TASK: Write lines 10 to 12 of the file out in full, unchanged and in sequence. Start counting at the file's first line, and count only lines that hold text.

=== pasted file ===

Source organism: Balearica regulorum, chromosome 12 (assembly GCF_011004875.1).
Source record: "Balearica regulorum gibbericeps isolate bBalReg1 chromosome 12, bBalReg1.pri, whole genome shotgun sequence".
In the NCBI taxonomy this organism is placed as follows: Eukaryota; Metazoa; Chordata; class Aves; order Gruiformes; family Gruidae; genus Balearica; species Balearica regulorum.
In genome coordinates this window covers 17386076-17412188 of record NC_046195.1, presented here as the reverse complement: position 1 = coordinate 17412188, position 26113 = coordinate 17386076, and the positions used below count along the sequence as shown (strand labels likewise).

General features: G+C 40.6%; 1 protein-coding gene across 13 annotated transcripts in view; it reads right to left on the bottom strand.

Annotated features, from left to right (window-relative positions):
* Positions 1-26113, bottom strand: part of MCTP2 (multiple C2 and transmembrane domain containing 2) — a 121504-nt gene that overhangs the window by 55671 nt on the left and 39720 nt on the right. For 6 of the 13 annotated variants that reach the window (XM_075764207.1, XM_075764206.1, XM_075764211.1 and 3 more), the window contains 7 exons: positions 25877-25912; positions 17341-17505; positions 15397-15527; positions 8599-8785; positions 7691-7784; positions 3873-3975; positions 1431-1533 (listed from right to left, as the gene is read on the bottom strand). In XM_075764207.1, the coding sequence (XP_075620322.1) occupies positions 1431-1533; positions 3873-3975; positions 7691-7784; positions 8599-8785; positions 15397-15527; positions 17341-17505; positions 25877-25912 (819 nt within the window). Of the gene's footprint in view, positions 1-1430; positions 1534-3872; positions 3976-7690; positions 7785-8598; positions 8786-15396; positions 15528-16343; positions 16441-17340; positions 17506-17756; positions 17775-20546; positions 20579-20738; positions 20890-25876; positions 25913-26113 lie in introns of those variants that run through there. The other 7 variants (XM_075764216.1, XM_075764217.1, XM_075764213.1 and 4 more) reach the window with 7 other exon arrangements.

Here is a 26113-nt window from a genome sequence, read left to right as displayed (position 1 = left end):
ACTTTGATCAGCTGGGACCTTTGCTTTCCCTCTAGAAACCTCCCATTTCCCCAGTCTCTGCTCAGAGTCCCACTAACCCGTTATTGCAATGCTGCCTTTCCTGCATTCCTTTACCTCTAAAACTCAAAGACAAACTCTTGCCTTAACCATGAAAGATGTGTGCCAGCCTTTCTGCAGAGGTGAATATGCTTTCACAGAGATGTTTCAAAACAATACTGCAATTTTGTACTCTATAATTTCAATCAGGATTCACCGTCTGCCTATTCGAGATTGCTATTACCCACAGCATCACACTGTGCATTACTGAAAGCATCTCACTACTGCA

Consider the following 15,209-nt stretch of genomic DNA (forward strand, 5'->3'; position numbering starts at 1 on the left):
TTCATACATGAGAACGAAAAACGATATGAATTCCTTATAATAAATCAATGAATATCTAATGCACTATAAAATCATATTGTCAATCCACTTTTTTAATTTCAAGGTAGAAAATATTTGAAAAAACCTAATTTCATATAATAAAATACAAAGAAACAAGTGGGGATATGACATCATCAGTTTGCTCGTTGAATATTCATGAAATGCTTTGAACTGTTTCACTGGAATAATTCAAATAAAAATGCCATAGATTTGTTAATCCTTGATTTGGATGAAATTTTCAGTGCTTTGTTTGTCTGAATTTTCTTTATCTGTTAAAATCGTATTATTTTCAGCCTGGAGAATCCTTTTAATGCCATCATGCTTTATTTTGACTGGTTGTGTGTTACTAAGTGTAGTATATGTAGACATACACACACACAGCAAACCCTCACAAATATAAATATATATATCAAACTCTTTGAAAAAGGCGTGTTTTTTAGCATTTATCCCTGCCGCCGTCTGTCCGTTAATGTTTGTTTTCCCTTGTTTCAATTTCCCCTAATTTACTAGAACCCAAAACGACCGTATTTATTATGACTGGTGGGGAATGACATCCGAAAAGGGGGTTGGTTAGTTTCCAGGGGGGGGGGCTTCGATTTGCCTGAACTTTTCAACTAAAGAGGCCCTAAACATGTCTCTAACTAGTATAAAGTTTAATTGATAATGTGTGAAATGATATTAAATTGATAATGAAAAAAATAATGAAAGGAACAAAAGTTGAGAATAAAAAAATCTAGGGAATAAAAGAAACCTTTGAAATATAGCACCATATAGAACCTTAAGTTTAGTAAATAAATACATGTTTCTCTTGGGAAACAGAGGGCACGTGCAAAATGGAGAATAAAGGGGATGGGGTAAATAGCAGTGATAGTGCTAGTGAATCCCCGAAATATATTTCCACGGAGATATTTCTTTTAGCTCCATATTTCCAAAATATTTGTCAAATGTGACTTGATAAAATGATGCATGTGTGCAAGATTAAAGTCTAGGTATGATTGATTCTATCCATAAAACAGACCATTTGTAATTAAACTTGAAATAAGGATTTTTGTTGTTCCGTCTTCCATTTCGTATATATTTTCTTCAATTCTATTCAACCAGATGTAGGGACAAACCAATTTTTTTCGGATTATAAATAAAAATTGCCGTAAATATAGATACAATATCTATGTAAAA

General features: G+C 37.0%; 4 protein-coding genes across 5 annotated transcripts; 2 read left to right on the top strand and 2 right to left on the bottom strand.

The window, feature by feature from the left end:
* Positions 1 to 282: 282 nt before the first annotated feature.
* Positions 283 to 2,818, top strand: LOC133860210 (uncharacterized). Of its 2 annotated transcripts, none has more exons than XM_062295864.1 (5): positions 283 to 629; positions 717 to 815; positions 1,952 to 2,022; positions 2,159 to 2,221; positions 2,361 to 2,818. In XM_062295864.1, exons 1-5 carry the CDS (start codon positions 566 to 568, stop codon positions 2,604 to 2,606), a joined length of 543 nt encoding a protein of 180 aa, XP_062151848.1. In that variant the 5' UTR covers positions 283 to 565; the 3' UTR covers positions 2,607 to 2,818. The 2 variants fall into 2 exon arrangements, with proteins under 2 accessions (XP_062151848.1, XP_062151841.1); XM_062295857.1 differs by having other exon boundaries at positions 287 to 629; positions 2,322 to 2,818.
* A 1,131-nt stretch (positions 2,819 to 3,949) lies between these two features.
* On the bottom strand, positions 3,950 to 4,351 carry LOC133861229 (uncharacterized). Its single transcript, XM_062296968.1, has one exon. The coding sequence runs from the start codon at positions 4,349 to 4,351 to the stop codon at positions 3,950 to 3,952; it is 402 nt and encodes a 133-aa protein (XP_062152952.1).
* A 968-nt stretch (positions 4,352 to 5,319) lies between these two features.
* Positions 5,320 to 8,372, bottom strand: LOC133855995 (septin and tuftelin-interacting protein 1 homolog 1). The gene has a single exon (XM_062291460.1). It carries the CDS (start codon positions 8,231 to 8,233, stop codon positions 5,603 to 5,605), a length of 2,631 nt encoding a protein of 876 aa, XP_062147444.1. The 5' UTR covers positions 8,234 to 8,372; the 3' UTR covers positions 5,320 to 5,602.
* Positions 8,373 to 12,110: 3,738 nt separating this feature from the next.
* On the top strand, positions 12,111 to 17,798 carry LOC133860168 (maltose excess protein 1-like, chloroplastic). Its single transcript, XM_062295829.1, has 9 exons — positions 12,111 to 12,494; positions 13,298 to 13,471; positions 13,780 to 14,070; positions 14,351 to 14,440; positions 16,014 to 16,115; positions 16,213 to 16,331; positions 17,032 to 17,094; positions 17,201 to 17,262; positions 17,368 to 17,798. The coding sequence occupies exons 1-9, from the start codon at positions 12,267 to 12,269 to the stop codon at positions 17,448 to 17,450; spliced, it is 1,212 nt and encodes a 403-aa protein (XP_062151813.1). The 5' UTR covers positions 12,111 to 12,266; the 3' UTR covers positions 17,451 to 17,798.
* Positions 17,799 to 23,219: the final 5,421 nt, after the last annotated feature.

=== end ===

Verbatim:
Consider the following 15,209-nt stretch of genomic DNA (forward strand, 5'->3'; position numbering starts at 1 on the left):
TTCATACATGAGAACGAAAAACGATATGAATTCCTTATAATAAATCAATGAATATCTAATGCACTATAAAATCATATTGTCAATCCACTTTTTTAATTTCAAGGTAGAAAATATTTGAAAAAACCTAATTTCATATAATAAAATACAAAGAAACAAGTGGGGATATGACATCATCAGTTTGCTCGTTGAATATTCATGAAATGCTTTGAACTGTTTCACTGGAATAATTCAAATAAAAATGCCATAGATTTGTTAATCCTTGATTTGGATGAAATTTTCAGTGCTTTGTTTGTCTGAATTTTCTTTATCTGTTAAAATCGTATTATTTTCAGCCTGGAGAATCCTTTTAATGCCATCATGCTTTATTTTGACTGGTTGTGTGTTACTAAGTGTAGTATATGTAGACATACACACACACAGCAAACCCTCACAAATATAAATATATATATCAAACTCTTTGAAAAAGGCGTGTTTTTTAGCATTTATCCCTGCCGCCGTCTGTCCGTTAATGTTTGTTTTCCCTTGTTTCAATTTCCCCTAATTTACTAGAACCCAAAACGACCGTATTTATTATGACTGGTGGGGAATGACATCCGAAAAGGGGGTTGGTTAGTTTCCAGGGGGGGGGGCTTCGATTTGCCTGAACTTTTCAACTAAAGAGGCCCTAAACATGTCTCTAACTAGTATAAAGTTTAATTGATAATGTGTGAAATGATATTAAATTGATAATGAAAAAAATAATGAAAGGAACAAAAGTTGAGAATAAAAAAATCTAGGGAATAAAAGAAACCTTTGAAATATAGCACCATATAGAACCTTAAGTTTAGTAAATAAATACATGTTTCTCTTGGGAAACAGAGGGCACGTGCAAAATGGAGAATAAAGGGGATGGGGTAAATAGCAGTGATAGTGCTAGTGAATCCCCGAAATATATTTCCACGGAGATATTTCTTTTAGCTCCATATTTCCAAAATATTTGTCAAATGTGACTTGATAAAATGATGCATGTGTGCAAGATTAAAGTCTAGGTATGATTGATTCTATCCATAAAACAGACCATTTGTAATTAAACTTGAAATAAGGATTTTTGTTGTTCCGTCTTCCATTTCGTATATATTTTCTTCAATTCTATTCAACCAGATGTAGGGACAAACCAATTTTTTTCGGATTATAAATAAAAATTGCCGTAAATATAGATACAATATCTATGTAAAA

General features: G+C 37.0%; 4 protein-coding genes across 5 annotated transcripts; 2 read left to right on the top strand and 2 right to left on the bottom strand.